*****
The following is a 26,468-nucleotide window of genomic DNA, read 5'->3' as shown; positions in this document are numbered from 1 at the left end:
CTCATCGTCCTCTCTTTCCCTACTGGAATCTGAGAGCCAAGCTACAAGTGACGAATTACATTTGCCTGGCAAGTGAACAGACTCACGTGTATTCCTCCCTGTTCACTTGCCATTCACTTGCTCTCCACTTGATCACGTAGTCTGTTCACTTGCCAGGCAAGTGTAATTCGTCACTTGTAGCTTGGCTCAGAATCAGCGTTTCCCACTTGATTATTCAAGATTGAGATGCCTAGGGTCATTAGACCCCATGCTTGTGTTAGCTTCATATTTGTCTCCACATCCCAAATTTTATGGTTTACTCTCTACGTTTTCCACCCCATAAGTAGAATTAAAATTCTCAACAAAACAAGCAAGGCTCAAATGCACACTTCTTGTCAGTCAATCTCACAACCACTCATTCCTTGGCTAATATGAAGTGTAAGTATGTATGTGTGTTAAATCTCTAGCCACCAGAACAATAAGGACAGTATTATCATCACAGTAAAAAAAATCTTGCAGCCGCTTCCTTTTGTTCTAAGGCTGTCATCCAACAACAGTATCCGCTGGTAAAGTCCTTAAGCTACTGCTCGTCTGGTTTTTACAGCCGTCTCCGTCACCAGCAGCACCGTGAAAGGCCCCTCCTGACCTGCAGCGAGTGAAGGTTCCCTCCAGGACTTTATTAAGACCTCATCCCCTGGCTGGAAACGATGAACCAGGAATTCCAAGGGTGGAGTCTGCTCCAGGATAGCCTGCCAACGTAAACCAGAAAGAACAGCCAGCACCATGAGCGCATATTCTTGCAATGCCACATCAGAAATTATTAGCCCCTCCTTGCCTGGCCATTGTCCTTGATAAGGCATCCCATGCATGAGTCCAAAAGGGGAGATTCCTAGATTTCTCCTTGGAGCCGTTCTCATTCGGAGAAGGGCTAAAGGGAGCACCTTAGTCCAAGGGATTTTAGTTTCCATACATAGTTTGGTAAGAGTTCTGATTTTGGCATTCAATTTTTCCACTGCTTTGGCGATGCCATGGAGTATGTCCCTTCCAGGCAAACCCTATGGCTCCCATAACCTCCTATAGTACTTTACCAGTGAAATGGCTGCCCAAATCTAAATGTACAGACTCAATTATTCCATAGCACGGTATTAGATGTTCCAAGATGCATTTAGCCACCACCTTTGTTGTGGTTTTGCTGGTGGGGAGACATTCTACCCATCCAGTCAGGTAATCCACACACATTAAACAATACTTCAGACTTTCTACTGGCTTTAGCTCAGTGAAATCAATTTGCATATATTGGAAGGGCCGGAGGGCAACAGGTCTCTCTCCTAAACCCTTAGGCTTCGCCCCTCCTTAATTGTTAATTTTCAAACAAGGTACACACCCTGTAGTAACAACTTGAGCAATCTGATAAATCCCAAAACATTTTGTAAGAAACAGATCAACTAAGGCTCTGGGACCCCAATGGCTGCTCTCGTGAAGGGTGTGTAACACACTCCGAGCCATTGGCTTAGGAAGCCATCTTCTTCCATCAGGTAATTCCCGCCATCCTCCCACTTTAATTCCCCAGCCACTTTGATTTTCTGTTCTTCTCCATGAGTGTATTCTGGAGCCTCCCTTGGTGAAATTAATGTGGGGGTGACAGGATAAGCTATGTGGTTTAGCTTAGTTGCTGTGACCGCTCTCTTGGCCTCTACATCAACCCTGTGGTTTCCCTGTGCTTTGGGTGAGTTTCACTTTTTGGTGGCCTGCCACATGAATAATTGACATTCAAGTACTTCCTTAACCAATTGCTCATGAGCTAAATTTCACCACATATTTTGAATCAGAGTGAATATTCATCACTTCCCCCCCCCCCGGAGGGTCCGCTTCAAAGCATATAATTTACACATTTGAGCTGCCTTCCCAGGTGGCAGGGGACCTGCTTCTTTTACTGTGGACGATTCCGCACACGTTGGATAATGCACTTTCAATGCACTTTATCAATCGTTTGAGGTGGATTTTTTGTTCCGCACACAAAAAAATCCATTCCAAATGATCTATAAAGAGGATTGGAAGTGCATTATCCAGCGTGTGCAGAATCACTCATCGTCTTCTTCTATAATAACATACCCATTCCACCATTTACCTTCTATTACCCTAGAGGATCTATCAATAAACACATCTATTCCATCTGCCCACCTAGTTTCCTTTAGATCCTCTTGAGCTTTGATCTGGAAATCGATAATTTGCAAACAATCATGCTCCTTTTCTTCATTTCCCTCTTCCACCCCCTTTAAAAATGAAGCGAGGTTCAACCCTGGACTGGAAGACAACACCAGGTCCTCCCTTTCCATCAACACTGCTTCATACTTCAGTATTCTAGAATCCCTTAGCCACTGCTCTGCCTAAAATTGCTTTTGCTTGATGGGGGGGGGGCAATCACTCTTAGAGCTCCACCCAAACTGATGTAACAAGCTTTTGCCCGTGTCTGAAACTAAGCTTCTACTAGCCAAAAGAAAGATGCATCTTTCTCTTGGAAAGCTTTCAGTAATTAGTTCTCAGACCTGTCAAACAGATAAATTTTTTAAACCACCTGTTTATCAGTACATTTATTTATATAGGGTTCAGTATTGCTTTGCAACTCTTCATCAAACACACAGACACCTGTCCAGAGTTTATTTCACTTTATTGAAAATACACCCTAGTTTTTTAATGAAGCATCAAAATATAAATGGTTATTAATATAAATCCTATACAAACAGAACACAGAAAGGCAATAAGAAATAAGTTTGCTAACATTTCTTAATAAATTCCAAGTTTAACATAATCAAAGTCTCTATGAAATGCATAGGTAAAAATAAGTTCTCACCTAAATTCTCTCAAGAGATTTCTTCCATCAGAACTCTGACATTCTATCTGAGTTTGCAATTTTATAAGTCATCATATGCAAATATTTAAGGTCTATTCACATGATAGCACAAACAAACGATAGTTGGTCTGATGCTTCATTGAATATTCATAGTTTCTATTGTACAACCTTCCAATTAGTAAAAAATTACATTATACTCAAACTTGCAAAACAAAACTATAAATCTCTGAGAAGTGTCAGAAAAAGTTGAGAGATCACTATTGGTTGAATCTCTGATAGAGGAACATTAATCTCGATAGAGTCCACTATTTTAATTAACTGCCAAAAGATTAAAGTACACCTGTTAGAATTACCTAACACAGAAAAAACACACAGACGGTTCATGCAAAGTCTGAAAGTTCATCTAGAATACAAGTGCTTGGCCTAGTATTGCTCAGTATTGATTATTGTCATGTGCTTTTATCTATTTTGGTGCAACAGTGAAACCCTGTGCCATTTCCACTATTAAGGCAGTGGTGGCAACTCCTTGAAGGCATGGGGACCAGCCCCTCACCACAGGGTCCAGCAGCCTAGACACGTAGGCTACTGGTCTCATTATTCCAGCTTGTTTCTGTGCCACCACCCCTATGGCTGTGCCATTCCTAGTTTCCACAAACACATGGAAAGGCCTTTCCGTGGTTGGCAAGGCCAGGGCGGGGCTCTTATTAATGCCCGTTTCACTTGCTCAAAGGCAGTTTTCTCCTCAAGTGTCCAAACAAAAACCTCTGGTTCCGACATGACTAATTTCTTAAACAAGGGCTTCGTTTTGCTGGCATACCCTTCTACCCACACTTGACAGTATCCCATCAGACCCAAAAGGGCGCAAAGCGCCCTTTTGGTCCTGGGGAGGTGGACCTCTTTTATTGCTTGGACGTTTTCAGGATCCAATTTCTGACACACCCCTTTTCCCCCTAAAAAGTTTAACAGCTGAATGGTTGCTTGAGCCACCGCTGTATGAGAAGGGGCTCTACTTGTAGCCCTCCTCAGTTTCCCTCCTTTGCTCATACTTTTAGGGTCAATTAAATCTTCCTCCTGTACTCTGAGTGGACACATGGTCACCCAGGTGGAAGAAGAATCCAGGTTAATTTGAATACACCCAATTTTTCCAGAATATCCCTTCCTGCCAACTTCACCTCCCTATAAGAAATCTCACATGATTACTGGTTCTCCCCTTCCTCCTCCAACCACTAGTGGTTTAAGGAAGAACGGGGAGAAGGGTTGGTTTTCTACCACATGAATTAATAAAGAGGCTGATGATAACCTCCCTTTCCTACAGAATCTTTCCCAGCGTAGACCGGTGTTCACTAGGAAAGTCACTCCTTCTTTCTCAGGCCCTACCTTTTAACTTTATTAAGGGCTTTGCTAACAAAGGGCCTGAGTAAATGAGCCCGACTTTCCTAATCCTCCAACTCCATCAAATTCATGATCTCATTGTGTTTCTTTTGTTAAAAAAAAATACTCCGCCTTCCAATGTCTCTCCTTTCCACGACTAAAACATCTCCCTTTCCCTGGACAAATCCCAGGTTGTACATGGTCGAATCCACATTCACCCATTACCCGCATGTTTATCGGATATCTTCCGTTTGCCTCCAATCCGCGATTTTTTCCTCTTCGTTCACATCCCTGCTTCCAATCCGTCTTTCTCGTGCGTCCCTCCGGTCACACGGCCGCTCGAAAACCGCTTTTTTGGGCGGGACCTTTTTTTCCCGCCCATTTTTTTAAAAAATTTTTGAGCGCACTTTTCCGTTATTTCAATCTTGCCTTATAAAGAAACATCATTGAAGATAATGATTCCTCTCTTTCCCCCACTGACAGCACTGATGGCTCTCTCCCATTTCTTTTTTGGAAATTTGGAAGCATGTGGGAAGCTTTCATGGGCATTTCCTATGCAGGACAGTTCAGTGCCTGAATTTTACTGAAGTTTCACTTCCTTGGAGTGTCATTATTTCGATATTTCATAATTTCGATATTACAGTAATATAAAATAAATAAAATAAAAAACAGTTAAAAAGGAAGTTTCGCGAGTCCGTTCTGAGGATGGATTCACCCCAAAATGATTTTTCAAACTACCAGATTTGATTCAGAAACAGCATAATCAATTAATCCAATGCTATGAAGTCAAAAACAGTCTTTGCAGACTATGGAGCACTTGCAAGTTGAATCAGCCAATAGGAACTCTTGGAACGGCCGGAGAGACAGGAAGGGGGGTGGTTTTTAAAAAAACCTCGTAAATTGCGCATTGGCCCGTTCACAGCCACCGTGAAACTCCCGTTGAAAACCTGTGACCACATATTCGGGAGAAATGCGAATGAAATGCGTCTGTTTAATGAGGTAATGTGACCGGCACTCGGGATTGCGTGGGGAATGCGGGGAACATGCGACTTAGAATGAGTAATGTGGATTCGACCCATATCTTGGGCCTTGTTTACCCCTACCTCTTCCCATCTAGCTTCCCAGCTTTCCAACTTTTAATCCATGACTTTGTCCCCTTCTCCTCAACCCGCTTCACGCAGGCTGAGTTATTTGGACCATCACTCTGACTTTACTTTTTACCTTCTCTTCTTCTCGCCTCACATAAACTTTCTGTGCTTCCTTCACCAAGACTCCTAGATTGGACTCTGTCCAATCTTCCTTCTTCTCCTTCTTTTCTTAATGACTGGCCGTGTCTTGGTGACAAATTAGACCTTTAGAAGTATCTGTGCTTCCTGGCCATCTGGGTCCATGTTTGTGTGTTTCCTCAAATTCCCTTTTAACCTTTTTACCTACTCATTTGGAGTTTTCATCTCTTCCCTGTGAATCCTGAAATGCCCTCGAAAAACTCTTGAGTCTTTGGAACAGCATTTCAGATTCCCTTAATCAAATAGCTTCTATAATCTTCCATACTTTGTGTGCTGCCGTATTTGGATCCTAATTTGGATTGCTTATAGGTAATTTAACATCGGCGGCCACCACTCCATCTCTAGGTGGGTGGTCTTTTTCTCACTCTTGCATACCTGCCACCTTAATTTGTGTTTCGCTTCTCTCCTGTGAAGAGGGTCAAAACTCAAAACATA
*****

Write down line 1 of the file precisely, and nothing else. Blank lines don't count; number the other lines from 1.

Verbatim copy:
The following is a 26,468-nucleotide window of genomic DNA, read 5'->3' as shown; positions in this document are numbered from 1 at the left end: